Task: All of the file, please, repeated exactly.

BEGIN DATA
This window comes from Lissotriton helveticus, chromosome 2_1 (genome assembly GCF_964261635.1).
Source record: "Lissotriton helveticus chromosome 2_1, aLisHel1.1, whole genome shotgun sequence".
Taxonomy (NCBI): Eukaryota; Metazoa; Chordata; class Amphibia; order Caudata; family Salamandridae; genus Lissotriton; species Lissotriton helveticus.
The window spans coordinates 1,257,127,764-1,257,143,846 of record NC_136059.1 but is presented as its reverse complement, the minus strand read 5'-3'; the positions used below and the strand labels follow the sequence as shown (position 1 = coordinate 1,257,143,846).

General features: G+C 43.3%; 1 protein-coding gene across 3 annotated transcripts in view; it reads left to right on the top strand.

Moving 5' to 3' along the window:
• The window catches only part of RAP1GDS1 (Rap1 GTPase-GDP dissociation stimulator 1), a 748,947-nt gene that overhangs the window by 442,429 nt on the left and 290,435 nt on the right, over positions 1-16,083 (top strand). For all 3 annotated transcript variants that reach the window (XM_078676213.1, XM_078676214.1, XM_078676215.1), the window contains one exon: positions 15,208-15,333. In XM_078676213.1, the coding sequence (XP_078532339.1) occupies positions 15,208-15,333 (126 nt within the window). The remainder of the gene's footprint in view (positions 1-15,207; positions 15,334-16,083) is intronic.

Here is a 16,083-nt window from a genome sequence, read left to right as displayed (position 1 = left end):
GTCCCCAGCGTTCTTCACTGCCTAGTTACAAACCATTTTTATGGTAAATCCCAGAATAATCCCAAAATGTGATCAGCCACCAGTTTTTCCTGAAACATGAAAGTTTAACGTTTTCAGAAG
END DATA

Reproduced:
This window comes from Lissotriton helveticus, chromosome 2_1 (genome assembly GCF_964261635.1).
Source record: "Lissotriton helveticus chromosome 2_1, aLisHel1.1, whole genome shotgun sequence".
Taxonomy (NCBI): Eukaryota; Metazoa; Chordata; class Amphibia; order Caudata; family Salamandridae; genus Lissotriton; species Lissotriton helveticus.
The window spans coordinates 1,257,127,764-1,257,143,846 of record NC_136059.1 but is presented as its reverse complement, the minus strand read 5'-3'; the positions used below and the strand labels follow the sequence as shown (position 1 = coordinate 1,257,143,846).

General features: G+C 43.3%; 1 protein-coding gene across 3 annotated transcripts in view; it reads left to right on the top strand.

Moving 5' to 3' along the window:
• The window catches only part of RAP1GDS1 (Rap1 GTPase-GDP dissociation stimulator 1), a 748,947-nt gene that overhangs the window by 442,429 nt on the left and 290,435 nt on the right, over positions 1-16,083 (top strand). For all 3 annotated transcript variants that reach the window (XM_078676213.1, XM_078676214.1, XM_078676215.1), the window contains one exon: positions 15,208-15,333. In XM_078676213.1, the coding sequence (XP_078532339.1) occupies positions 15,208-15,333 (126 nt within the window). The remainder of the gene's footprint in view (positions 1-15,207; positions 15,334-16,083) is intronic.

Here is a 16,083-nt window from a genome sequence, read left to right as displayed (position 1 = left end):
GTCCCCAGCGTTCTTCACTGCCTAGTTACAAACCATTTTTATGGTAAATCCCAGAATAATCCCAAAATGTGATCAGCCACCAGTTTTTCCTGAAACATGAAAGTTTAACGTTTTCAGAAG